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Chapter 27: Mashed Potatoes
Dinner with the Goodenough family was usually a quiet affair. That night was different. The tension around the kitchen table was thick, like it might take a backhoe to cut through it. But Susan was determined. About halfway through dinner, she patted the sides of her mouth with a napkin, cleared her throat and stood up. She did not expect a group salute, but assumed this would at least get her family's attention, perhaps a dropped beat from the rhythm of her brother’s frenetic eating, a brief swivel of her mother’s eyeballs, or a raised eyebrow from her father. But no. She cleared her throat again. Still nothing. Twits, she thought, and then called out in a firm, but respectful, voice, "Pay attention people." At last, they turned their heads in her general direction. She sighed, understanding this was as good as it gets, and proceeded with the well rehearsed, ten-minute lecture she’d prepared.
“Ladies and gentlemen, mothers and fathers, brothers and sisters, I am here tonight to remove the blinders of denial from your eyes. To see the . . . ”
Stephen flicked a pea at her with his finger, “Put a sock in it, Sis.”
Without looking up from the financials, Richard said, “Stephen,” in a tone intended to sound like warning but instead just sounded tired.
Susan knew exactly what was coming next and was not disappointed when her mother said, "Would everyone please just be nice and enjoy their supper. I worked all afternoon preparing it, you know."
Susan looked at the people seated around her, bewildered, thinking surely the stork had made a mistake and delivered her to the wrong family. Once again, she made a production of clearing her throat then continued. "Like I was saying, there is a pink elephant in this house, and I want you to see it. Actually, I want you," she said, now glaring at her father, "to deal with it."
"Deal with what, dear?" asked Richard.
"Him!" said Susan, now pointing at her brother.
"Is there some kind of problem, Stephen?" Richard asked without bothering to look up.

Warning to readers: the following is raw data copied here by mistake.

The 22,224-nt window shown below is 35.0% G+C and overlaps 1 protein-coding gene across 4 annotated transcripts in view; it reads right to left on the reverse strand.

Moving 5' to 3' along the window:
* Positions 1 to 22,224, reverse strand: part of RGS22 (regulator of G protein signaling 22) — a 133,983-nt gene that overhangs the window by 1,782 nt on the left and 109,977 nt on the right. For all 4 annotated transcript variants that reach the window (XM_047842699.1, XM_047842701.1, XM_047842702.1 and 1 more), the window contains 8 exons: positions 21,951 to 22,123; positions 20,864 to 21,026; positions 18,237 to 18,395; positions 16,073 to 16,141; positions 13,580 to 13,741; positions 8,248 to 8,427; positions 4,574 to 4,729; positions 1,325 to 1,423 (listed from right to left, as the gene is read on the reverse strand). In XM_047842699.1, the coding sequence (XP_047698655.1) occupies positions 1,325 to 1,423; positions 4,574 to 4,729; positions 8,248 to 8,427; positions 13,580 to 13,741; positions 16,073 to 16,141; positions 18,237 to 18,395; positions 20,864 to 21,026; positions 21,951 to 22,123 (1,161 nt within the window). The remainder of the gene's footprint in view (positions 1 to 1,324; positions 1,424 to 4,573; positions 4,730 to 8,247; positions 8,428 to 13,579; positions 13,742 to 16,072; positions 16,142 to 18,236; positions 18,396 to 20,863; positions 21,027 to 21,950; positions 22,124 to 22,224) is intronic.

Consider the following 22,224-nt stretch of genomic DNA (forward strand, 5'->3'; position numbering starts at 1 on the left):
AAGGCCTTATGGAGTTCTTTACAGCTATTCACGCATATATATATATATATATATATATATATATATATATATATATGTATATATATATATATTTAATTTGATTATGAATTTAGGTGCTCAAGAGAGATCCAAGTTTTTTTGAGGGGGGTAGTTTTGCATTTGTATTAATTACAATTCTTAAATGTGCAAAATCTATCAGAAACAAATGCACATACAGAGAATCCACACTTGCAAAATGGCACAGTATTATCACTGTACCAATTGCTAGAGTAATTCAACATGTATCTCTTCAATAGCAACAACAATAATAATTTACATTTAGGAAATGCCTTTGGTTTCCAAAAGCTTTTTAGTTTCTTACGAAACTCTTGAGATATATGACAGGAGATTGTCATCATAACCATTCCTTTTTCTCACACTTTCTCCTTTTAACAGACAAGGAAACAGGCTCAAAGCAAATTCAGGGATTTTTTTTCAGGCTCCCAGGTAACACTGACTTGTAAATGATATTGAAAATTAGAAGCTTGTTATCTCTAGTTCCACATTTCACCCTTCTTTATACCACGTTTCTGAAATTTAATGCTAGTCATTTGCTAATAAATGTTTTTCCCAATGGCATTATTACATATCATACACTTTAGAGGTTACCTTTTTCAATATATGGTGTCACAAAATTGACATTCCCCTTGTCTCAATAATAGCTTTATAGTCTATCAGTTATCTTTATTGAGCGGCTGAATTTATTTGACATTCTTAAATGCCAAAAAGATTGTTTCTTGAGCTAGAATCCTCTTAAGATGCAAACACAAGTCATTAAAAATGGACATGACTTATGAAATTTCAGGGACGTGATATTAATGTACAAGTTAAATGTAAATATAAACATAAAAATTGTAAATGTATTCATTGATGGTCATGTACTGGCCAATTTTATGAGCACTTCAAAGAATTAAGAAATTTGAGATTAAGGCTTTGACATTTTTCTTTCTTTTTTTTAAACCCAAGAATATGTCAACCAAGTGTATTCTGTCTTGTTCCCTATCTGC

"The only problem I have is a nosy little sister who won't leave me alone."
"Well," said June, "I'm glad that's all taking care of."
"Right," said Richard. "Now, let's all get back to dinner."
Susan, off script now, all pretense of self-control and professorial presentation gone, said, "I don't know what it is, my brother has been taken over by some foreign creature. There's something very wrong with him. All his teachers see it. His friends see it. Why can't you see it? Please, do something."
Richard, finally looking up at his daughter, said, "Susan. Your brother says he doesn't have a problem. He looks fine to me. We're all going to finish our dinners now in silence. End of discussion."
Susan Goodenough was a precocious child with an uncanny ability to observe life as it happened around her, ferret out the hidden meanings, and actually make sense of it. One day she would write a book called Mashed Potatoes: Family Therapy for Dinner, whose seeds were sown every evening at the Goodenough kitchen table. Susan’s book would turn the psychiatric world on its ear and, eventually, save and heal more lives and families than Freud's theories had destroyed. (Although, due to the sheer numbers, that part would not happen within her lifetime.)
The problem for Susan now was that she was only thirteen years old. Despite the fact she was a true genius, no one listened to her, let alone believed her. This is nuts, she thought, and resolved to sort it out. Now. She sought out each member of her family, one by one, her keen blue eyes glaring, and made sure she caught and held each of their respective gazes before moving on to the next. This was done slowly, in a deliberate and methodical fashion, like a scientist titrating compounds for a delicate experiment.
Mother was first to feel the heat of Susan’s piercing gaze. June, taken by surprise for a split-second, revealed an alarmed and desperate look but then, as if nothing had happened, replaced it just as quickly with a half-baked smile, one that was supposed to reassure Susan that everything was OK. Didn't work.
Next was her father, Richard. If the look in Susan’s eyes surprised or concerned him at all, no one would have known. He paused for just the briefest moment, his loaded fork suspended in midair. She sensed that he was taking it in, evaluating, but his face never changed, and before the mashed potatoes had even lost their momentum, they resumed their journey mouthword. Susan wondered if he really had paused, or was it just her imagination.